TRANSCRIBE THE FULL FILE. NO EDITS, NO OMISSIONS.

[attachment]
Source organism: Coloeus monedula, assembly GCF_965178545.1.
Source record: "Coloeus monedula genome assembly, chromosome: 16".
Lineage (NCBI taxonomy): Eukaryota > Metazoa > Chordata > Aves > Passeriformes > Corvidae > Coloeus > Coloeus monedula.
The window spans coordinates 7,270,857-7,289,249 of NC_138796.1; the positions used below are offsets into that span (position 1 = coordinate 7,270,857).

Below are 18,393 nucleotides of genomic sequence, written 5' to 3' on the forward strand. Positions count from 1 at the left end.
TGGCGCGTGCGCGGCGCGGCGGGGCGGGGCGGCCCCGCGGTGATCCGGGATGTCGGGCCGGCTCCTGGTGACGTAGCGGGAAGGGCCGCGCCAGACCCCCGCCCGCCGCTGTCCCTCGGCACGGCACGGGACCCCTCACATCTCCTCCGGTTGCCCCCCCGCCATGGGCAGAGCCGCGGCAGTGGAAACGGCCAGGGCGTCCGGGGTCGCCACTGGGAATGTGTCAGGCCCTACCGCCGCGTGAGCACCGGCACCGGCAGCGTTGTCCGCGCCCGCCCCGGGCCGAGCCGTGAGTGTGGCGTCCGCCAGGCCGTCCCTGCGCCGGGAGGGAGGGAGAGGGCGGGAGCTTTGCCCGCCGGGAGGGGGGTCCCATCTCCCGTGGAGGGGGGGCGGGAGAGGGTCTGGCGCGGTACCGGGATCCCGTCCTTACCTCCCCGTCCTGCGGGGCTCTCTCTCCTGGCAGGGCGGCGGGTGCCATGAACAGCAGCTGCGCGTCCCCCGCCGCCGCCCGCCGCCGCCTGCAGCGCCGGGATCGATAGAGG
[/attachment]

Source organism: Coloeus monedula, assembly GCF_965178545.1.
Source record: "Coloeus monedula genome assembly, chromosome: 16".
Lineage (NCBI taxonomy): Eukaryota > Metazoa > Chordata > Aves > Passeriformes > Corvidae > Coloeus > Coloeus monedula.
The window spans coordinates 7,270,857-7,289,249 of NC_138796.1; the positions used below are offsets into that span (position 1 = coordinate 7,270,857).

Below are 18,393 nucleotides of genomic sequence, written 5' to 3' on the forward strand. Positions count from 1 at the left end.
TGGCGCGTGCGCGGCGCGGCGGGGCGGGGCGGCCCCGCGGTGATCCGGGATGTCGGGCCGGCTCCTGGTGACGTAGCGGGAAGGGCCGCGCCAGACCCCCGCCCGCCGCTGTCCCTCGGCACGGCACGGGACCCCTCACATCTCCTCCGGTTGCCCCCCCGCCATGGGCAGAGCCGCGGCAGTGGAAACGGCCAGGGCGTCCGGGGTCGCCACTGGGAATGTGTCAGGCCCTACCGCCGCGTGAGCACCGGCACCGGCAGCGTTGTCCGCGCCCGCCCCGGGCCGAGCCGTGAGTGTGGCGTCCGCCAGGCCGTCCCTGCGCCGGGAGGGAGGGAGAGGGCGGGAGCTTTGCCCGCCGGGAGGGGGGTCCCATCTCCCGTGGAGGGGGGGCGGGAGAGGGTCTGGCGCGGTACCGGGATCCCGTCCTTACCTCCCCGTCCTGCGGGGCTCTCTCTCCTGGCAGGGCGGCGGGTGCCATGAACAGCAGCTGCGCGTCCCCCGCCGCCGCCCGCCGCCGCCTGCAGCGCCGGGATCGATAGAGG